If a rape or sexual assault involves a child, consent is usually not a defense. An underage victim is not allowed to consent under any circumstance, but false allegations of abuse can and do occur. In these cases, it is important to understand the circumstances under which the accusation occurred: did the accusation arise in the course of a divorce? When and where did the alleged incident occur? What, if any, is the relationship between the accuser and the accused?
Child pornography cases have another set of defenses. See “Six Potentially Successful Defenses to Child Pornography Cases”. These cases are filed in both state and federal courts and are among the most serious of criminal cases. Sentences for these charges can put someone in prison for decades.
Unlike other offenses, sex offenses have significant collateral consequences. As with other felonies, one who pleads guilty loses the right to vote, the right to own a firearm, the right to certain federal benefits and other potential consequences. In addition to losing these rights, one convicted of a sex offense will usually have to register under Megan’s Law or SORNA sometimes for life. After completing a sentence, one convicted of a sex offense may be prevented from seeing minor children. A conviction may also expose a defendant to civil action by the victim. In fact, in the case of business owners or wealthy individuals, the potential for a significant monetary settlement is frequently a major motivating factor in the filing of a false accusation with the police.
In addition to the possibility of criminal prosecution, college students face potential administrative actions by their colleges and universities which may result in expulsion for sexual misconduct. This label can follow students to other colleges or universities affecting their ability to complete their education. It can even impact their ability to obtain employment. Unfortunately, students accused of sexual assault or sexual harassment on campus are assured that their due process rights will be respected.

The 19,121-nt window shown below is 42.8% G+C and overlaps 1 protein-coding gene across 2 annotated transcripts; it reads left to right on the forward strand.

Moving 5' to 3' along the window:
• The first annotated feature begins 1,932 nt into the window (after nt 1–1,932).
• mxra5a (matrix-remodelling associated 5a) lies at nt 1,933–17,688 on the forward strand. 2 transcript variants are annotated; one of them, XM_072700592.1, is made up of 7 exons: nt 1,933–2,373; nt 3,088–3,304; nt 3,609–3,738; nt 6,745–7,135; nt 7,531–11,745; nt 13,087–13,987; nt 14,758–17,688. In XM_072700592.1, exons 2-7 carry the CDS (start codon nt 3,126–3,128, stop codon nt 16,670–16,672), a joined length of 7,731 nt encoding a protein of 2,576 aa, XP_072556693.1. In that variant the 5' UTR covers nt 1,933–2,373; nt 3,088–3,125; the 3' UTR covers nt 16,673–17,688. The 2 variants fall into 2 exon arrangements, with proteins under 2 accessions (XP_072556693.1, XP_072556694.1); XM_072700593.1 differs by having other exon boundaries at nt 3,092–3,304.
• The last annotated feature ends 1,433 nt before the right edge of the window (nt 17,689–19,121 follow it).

Title IX itself provides that:
No person in the United States shall, on the basis of sex, be excluded from participation in, be denied the benefits of, or be subject to discrimination under any education program or activity receiving Federal financial assistance.
Sexual misconduct, including rape, sexual assault and harassment, has been determined to be discrimination under this section. Colleges and universities have responded to this section with the zealous prosecution of anyone accused of sexual misconduct. This prosecution frequently results in the denial of a fair hearing. Even a student who has not been charged by prosecutors can find himself facing an inquisitory college board.
These cases are therefore particularly serious. A student accused of rape or sexual assault on campus must therefore have counsel prepared not only for the criminal investigation but also for the college or university’s administrative actions. We are experienced with both.
Dennis Boyle defended his first rape case, and obtained his first acquittal in a rape case, in 1991. Since that time, he has tried over 30 jury trials involving allegations of rape or serious sexual assault. These cases are emotionally draining both for the person accused of the defense and for the defense counsel. Not all cases, proceed to trial. A dismissal of charges, or a decision by prosecutors not to bring charges in the first place, is preferable to a trial. These resolutions do not just happen. Mr. Boyle knows how to investigate these cases to achieve the best results for the client.
The quicker defense counsel becomes involved in a case, the greater the opportunity for a successful resolution to the case.